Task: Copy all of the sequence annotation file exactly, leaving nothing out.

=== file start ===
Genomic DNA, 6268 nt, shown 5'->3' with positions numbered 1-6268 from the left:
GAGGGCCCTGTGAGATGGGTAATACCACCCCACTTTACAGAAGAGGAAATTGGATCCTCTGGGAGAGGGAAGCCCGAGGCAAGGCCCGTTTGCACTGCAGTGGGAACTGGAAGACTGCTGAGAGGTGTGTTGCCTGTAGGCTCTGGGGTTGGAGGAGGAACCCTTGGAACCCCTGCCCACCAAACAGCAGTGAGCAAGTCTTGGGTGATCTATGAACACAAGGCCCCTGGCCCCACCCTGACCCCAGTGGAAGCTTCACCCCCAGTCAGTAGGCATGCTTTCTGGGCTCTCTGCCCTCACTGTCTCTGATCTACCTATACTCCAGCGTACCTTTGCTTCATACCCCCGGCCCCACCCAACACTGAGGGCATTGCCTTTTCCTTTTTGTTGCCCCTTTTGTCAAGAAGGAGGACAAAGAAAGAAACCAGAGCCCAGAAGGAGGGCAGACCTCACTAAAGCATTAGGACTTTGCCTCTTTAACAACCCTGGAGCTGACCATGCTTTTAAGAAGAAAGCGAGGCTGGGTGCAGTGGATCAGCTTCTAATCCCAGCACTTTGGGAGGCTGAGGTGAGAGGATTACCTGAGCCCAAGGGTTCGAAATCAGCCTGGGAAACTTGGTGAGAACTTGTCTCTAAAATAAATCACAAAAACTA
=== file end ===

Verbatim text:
Genomic DNA, 6268 nt, shown 5'->3' with positions numbered 1-6268 from the left:
GAGGGCCCTGTGAGATGGGTAATACCACCCCACTTTACAGAAGAGGAAATTGGATCCTCTGGGAGAGGGAAGCCCGAGGCAAGGCCCGTTTGCACTGCAGTGGGAACTGGAAGACTGCTGAGAGGTGTGTTGCCTGTAGGCTCTGGGGTTGGAGGAGGAACCCTTGGAACCCCTGCCCACCAAACAGCAGTGAGCAAGTCTTGGGTGATCTATGAACACAAGGCCCCTGGCCCCACCCTGACCCCAGTGGAAGCTTCACCCCCAGTCAGTAGGCATGCTTTCTGGGCTCTCTGCCCTCACTGTCTCTGATCTACCTATACTCCAGCGTACCTTTGCTTCATACCCCCGGCCCCACCCAACACTGAGGGCATTGCCTTTTCCTTTTTGTTGCCCCTTTTGTCAAGAAGGAGGACAAAGAAAGAAACCAGAGCCCAGAAGGAGGGCAGACCTCACTAAAGCATTAGGACTTTGCCTCTTTAACAACCCTGGAGCTGACCATGCTTTTAAGAAGAAAGCGAGGCTGGGTGCAGTGGATCAGCTTCTAATCCCAGCACTTTGGGAGGCTGAGGTGAGAGGATTACCTGAGCCCAAGGGTTCGAAATCAGCCTGGGAAACTTGGTGAGAACTTGTCTCTAAAATAAATCACAAAAACTA